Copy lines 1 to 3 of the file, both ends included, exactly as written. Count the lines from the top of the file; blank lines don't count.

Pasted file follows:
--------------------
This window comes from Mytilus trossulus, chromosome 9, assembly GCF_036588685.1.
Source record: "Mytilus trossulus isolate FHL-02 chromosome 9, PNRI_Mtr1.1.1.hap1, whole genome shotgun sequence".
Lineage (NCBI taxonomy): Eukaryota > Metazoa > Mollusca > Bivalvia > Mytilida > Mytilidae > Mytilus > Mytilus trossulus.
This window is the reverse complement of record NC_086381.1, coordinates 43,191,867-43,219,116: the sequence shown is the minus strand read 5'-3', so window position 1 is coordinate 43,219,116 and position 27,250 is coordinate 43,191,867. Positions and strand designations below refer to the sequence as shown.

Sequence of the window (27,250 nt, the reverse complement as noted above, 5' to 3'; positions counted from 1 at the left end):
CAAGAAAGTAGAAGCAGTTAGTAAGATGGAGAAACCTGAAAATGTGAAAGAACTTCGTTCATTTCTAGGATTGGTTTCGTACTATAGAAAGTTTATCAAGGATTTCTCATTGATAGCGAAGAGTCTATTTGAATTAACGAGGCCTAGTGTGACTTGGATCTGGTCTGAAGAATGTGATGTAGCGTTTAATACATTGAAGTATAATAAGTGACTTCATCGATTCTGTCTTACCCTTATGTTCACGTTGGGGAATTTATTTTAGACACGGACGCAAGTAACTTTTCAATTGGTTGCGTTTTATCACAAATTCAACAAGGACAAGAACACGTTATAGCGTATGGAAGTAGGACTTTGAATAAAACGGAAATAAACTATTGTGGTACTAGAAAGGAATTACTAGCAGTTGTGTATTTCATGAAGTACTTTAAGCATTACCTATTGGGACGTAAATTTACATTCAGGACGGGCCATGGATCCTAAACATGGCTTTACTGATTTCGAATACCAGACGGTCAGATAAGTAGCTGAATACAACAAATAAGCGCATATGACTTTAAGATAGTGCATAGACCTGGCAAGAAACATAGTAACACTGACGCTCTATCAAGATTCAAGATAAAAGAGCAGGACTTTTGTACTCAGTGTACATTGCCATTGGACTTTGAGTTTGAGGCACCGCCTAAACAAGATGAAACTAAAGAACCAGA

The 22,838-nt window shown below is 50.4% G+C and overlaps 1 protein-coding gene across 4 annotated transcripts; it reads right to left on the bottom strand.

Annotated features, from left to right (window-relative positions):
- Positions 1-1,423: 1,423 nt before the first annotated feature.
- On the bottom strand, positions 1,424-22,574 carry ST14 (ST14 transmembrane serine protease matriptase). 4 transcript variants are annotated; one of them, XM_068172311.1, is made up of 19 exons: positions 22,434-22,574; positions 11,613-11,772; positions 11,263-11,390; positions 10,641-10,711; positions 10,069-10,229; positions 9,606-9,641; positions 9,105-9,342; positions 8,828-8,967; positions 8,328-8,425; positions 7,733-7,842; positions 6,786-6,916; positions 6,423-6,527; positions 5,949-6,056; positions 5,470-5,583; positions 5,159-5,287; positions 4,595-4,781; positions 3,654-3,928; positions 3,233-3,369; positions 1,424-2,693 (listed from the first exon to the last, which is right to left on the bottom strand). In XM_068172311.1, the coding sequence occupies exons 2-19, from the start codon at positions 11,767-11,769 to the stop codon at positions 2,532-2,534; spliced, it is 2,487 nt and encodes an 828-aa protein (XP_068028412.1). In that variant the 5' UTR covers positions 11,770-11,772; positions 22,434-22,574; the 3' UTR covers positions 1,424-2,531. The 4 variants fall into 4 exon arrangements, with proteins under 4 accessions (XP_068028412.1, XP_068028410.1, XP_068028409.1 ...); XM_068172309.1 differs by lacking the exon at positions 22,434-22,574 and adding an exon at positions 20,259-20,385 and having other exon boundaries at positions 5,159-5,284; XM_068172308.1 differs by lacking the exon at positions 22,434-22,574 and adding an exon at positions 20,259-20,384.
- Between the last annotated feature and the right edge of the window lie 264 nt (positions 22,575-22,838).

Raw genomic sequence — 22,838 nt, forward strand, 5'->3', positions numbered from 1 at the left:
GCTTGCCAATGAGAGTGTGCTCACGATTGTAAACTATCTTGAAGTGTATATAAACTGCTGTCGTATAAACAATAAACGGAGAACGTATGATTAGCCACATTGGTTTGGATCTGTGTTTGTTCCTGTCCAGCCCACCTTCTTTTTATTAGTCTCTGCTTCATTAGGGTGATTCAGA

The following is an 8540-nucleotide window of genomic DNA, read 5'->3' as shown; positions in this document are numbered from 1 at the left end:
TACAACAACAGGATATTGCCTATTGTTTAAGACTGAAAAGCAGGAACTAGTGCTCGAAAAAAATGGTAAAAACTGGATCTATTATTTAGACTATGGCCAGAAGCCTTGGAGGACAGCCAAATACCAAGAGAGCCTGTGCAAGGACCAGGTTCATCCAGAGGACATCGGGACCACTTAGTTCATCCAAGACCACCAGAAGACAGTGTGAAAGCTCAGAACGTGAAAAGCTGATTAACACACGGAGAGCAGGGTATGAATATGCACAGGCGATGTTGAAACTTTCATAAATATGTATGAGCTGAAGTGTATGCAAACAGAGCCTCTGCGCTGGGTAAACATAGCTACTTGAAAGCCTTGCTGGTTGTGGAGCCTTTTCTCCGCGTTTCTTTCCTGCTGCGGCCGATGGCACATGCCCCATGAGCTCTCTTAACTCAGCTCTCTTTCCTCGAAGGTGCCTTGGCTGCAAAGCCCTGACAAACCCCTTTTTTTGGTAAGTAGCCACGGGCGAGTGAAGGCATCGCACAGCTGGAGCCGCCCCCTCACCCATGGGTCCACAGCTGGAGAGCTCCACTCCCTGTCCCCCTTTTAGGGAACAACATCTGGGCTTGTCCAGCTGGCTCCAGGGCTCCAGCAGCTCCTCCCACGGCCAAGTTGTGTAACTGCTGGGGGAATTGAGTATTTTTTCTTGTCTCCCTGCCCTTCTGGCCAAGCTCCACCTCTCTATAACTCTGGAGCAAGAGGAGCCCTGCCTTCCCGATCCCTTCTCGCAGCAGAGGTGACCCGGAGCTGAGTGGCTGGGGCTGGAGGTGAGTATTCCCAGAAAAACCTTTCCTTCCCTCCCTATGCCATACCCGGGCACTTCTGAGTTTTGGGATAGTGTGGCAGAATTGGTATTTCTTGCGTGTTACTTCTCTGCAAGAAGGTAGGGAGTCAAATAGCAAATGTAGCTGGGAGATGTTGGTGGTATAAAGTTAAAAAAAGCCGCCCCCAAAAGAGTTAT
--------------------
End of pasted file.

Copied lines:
This window comes from Mytilus trossulus, chromosome 9, assembly GCF_036588685.1.
Source record: "Mytilus trossulus isolate FHL-02 chromosome 9, PNRI_Mtr1.1.1.hap1, whole genome shotgun sequence".
Lineage (NCBI taxonomy): Eukaryota > Metazoa > Mollusca > Bivalvia > Mytilida > Mytilidae > Mytilus > Mytilus trossulus.